And who could disagree?
But, as the Commissioner pointed out, any programme should not just be about “plonking individuals in schools and waiting for children to knock on doors”.
Most young people - if they don't speak to friends or family - will, in the first instance, go online for a solution to their problem. But they may well be reading unsuitable advice: Google doesn't ask your age before coming up with a list of results.
Schools can and do provide counselling but some schools are also providing an online resource in the form of a monthly magazine, vetted by schools and Public Health departments.
The content in the magazines comprises articles and video and looks exactly like a glossy publication; visual, entertaining and informative. All articles and links to websites and videos are age appropriate. Topics in the previous couple of months have included articles on exercise and mental health, how to make and maintain positive friendships, videos on mindfulness, inspiring music and literature, staying safe online, child sexual exploitation and careers. A number of the subjects are suggested by schools themselves, often tying in with the PSHE curriculum.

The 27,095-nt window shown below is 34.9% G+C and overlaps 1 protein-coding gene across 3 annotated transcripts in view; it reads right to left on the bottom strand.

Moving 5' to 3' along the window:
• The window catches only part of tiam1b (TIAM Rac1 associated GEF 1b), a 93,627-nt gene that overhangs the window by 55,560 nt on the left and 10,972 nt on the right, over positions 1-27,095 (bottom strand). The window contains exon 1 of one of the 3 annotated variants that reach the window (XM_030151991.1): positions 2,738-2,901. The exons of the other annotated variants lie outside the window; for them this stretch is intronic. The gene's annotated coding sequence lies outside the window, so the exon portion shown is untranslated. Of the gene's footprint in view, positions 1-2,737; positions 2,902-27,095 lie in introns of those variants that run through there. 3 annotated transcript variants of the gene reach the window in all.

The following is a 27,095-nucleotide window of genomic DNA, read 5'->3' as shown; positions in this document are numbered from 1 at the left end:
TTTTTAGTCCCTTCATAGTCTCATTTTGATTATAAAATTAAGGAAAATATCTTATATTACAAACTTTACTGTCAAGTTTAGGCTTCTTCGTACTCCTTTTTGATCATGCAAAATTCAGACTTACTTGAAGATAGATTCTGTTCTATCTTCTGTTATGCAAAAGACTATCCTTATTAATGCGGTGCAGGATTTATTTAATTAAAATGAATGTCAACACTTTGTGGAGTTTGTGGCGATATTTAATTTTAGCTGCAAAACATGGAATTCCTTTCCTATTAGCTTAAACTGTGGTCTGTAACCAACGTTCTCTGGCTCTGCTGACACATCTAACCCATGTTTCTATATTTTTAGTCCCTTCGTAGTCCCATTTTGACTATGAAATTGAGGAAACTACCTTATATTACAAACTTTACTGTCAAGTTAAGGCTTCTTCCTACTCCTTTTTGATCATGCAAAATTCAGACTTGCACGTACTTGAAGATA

High schools in Halton now provide a monthly magazine for all pupils, with some schools providing a separate edition for sixth formers. Pupils can access the magazines online on schools' PCs, or download onto phones and other hand held devices via an app.
The magazines are free to schools, funded by Halton Borough Council's Public Health department and compiled in consultation with the council, schools and Wellbeing Web Magazines.
For more information or for a sample magazine for your school click here.